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Microbiological and Visible Contamination of Lamb Carcasses According to Preslaughter Presentation Status: Implications for HACCP

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The effective design and implementation of hazard analysis and critical control point (HACCP) systems for fresh meat is dependent on identification of those process steps that determine most of the contamination on the carcass, and institution of appropriate critical limits. Eight groups of 25 lamb carcasses of different preslaughter presentation statuses were subjected to excision sampling at multiple sites for microbiological contamination, and detailed examination for visible contamination. Examinations were conducted in a traditional dressing system after pelting, after pre-evisceration washing, at chiller loading, and at the end of the chill cycle.

Mean levels of microbiological contamination on carcasses immediately after pelting (log10 aerobic plate count/cm2) (APC) ranged from 4.63 on those derived from dirty woolly washed lambs to 3.93 on those derived from clean shorn unwashed lambs. Higher APCs were found on carcasses derived from groups of lambs with a long wool and/or dirty, and washed preslaughter status. There was a significant interaction between long wool and preslaughter washing at pelting, and differences between groups were "smoothed" as APCs generally trended downwards throughout subsequent process steps. Only long wool and preslaughter washing remained as significant factors associated with higher levels of contamination at the end of the chill cycle. Levels of visible contamination in different categories had a variable pattern, and carcasses derived from unwashed lambs had markedly higher rates of "other" and faecal contamination, a trend contrary to that for microbiological contamination. The pre-evisceration wash removed almost all contamination with wool, but had little effect on visible fecal contamination.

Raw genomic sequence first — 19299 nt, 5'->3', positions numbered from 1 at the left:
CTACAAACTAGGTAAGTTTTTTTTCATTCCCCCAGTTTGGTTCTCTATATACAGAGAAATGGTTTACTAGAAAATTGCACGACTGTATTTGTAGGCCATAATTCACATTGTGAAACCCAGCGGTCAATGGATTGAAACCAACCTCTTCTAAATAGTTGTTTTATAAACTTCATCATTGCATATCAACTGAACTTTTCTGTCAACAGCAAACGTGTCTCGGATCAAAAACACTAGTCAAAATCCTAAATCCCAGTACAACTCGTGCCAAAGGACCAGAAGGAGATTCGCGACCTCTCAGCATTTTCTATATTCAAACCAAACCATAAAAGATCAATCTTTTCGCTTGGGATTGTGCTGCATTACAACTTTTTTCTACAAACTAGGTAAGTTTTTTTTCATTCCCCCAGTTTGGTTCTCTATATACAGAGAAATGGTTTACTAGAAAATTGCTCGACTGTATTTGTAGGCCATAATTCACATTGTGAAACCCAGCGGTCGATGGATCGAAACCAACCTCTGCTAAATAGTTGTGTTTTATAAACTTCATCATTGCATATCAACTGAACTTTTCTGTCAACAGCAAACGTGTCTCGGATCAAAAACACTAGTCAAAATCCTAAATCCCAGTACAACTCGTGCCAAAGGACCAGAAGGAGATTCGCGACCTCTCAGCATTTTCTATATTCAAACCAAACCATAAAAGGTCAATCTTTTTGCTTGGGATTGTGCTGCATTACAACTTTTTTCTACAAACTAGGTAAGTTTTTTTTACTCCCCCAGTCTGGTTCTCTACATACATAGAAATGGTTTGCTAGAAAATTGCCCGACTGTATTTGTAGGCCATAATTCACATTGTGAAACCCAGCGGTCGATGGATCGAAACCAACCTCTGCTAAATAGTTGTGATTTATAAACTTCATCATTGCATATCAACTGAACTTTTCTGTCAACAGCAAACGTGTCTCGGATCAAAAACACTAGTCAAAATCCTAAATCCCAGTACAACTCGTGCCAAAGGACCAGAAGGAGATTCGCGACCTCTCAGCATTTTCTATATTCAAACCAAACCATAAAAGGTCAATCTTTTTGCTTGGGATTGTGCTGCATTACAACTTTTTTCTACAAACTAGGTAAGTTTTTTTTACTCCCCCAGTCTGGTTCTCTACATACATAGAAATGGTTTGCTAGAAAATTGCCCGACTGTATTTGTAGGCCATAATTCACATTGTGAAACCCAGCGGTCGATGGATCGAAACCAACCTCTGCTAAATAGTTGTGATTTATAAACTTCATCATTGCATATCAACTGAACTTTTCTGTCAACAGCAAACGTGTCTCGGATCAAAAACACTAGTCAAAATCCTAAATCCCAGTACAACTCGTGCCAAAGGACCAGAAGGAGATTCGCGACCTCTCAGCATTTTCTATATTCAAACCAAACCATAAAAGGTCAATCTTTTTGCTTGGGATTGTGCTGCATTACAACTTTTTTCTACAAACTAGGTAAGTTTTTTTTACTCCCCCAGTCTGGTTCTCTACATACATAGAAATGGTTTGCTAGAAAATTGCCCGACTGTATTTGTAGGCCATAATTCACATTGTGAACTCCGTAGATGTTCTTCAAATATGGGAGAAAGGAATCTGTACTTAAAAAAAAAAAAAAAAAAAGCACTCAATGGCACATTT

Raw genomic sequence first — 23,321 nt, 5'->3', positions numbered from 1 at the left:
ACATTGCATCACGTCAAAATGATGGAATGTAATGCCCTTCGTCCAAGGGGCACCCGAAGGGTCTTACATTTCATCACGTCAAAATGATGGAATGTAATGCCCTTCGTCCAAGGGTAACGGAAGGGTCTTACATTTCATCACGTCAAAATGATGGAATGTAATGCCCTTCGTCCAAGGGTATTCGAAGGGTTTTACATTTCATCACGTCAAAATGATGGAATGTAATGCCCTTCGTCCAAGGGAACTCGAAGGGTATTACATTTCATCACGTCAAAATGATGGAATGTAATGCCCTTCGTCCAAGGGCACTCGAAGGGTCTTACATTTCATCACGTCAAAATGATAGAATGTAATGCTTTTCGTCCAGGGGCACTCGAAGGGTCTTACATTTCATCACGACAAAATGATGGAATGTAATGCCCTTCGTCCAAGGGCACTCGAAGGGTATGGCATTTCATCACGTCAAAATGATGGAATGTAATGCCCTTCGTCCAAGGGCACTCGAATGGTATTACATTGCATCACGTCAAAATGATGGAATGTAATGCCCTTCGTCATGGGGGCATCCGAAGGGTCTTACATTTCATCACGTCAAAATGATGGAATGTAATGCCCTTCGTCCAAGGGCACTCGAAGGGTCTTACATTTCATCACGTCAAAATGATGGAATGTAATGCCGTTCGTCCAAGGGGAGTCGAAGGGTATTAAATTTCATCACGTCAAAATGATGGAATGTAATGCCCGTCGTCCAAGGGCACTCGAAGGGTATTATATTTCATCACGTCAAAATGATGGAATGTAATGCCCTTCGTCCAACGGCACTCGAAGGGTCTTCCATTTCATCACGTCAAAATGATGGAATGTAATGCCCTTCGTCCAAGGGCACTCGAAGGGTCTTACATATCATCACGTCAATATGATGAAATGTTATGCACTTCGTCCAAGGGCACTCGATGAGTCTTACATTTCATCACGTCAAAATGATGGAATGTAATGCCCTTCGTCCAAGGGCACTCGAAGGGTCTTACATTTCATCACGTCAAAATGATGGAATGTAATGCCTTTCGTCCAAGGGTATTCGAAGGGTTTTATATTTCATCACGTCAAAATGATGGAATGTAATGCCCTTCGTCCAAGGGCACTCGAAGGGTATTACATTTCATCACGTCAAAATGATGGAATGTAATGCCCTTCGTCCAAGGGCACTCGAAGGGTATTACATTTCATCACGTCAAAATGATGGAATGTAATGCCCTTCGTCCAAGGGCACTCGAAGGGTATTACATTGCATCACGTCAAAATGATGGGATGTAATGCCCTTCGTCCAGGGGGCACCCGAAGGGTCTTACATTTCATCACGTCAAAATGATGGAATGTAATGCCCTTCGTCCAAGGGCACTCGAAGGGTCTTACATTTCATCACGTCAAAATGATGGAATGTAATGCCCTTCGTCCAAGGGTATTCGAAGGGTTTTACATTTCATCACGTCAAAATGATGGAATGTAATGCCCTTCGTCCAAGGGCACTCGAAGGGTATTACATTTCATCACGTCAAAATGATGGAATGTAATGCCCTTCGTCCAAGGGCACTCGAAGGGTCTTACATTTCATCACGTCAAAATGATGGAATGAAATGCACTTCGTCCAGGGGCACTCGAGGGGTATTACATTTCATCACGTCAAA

The results of this study suggest that attempts to use visible contamination as a parameter to monitor microbiological hygiene on carcasses at a designated critical control point in a HACCP system for red meat must be undertaken with caution. It would appear more appropriate to effect HACCP-based process control by monitoring the preslaughter presentation status of the animals, along with correct operating procedures at pelting and appropriate communication loops, rather than using on-line monitoring of the product itself for visible carcass contamination.


Document Type: Research Article

Affiliations: 1: Research and Development Group, MAF Regulatory Authority (Meat and Seafood), New Zealand Ministry of Agriculture and Fisheries, P.O. Box 132 Te Puke, New Zealand 2: Research and Development Group, MAF Regulatory Authority (Meat and Seafood), New Zealand Ministry of Agriculture and Fisheries P.O. Box 646, Gisborne, New Zealand

Publication date: July 1, 1995

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